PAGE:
Radio waves, so commonly used on land, are severely crippled under water due to limited range and instability. For some time now, organisations such as the US National Oceanic and Atmospheric Administration (NOAA) have been using acoustic waves or sound waves to communicate with tsunami sensors and other such underwater paraphernalia. The problem with this, however, is that such a special non-standard sound-based network cannot directly connect to widespread public networks, making it impossible for messages to be quickly sent to the public or other concerned organisations. This is similar to the problem faced by wireless sensor networks some years ago, till IPv6 over low-power wireless personal area networks (6LoWPAN) became a standardised Internet protocol.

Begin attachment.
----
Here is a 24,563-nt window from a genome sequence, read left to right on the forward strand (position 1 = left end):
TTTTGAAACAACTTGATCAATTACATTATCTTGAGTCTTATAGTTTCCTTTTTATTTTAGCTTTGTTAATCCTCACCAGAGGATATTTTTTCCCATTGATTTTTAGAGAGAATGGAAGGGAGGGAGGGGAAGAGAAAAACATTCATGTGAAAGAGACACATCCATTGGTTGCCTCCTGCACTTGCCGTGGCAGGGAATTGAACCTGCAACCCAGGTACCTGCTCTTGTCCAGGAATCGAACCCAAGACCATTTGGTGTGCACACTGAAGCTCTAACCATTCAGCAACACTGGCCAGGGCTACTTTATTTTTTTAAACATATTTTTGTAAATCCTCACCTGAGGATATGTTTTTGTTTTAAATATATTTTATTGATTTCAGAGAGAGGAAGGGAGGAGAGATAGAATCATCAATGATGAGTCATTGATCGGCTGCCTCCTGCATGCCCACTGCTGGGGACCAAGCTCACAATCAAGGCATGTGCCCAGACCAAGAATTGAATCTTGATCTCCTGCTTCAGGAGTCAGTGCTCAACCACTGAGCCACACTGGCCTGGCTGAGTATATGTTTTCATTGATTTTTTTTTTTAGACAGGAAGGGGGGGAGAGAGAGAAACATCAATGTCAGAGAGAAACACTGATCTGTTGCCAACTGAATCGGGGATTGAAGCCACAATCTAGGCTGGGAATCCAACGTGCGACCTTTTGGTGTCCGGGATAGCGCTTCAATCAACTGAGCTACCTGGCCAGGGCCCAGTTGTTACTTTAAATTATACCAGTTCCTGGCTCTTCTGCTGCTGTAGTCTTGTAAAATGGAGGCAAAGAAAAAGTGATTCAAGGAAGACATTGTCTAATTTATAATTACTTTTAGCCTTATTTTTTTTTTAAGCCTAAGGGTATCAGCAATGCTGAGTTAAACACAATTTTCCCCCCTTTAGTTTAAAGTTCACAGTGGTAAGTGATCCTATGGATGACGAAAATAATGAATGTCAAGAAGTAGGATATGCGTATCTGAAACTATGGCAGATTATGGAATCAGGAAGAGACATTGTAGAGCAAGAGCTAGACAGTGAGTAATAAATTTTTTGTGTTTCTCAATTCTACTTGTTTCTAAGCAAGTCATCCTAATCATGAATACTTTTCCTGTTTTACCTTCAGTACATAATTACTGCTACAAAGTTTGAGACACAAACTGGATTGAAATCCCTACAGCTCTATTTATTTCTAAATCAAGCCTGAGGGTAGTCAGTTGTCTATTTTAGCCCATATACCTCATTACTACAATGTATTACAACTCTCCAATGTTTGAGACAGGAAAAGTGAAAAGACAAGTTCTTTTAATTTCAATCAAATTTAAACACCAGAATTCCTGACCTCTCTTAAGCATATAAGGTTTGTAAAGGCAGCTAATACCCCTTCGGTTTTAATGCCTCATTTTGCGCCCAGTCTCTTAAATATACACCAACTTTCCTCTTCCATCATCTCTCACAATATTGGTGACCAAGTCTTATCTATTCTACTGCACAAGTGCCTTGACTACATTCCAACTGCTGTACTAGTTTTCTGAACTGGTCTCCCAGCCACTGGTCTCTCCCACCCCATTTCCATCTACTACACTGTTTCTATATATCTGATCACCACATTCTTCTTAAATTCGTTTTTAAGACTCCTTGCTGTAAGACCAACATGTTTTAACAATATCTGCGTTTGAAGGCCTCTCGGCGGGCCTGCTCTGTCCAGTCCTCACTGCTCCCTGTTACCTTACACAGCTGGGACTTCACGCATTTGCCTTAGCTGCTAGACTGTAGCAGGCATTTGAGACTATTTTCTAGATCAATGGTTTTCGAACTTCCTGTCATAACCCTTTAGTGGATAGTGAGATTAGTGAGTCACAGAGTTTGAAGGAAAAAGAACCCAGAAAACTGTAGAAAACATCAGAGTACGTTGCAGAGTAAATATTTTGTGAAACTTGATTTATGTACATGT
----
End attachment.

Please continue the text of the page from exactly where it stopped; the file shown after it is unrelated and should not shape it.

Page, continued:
Realising a similar need to connect the underwater world to the Internet, a team from the University at Buffalo, New York, has developed and proposed a new Internet protocol (IP) compatible protocol stack for undersea modems. In a technical paper on the new technology, the authors propose an adaptation layer located between the data link layer and the network layer, such that the original transmission control protocol/Internet protocol (TCP/IP) network and transport layers are preserved unaltered to the maximum extent. The adaptation layer performs header compression and data fragmentation to guarantee energy efficiency. Furthermore, the proposed architecture includes mechanisms for auto-configuration based on router proxies that can avoid human-in-the-loop and save energy when broadcast is needed.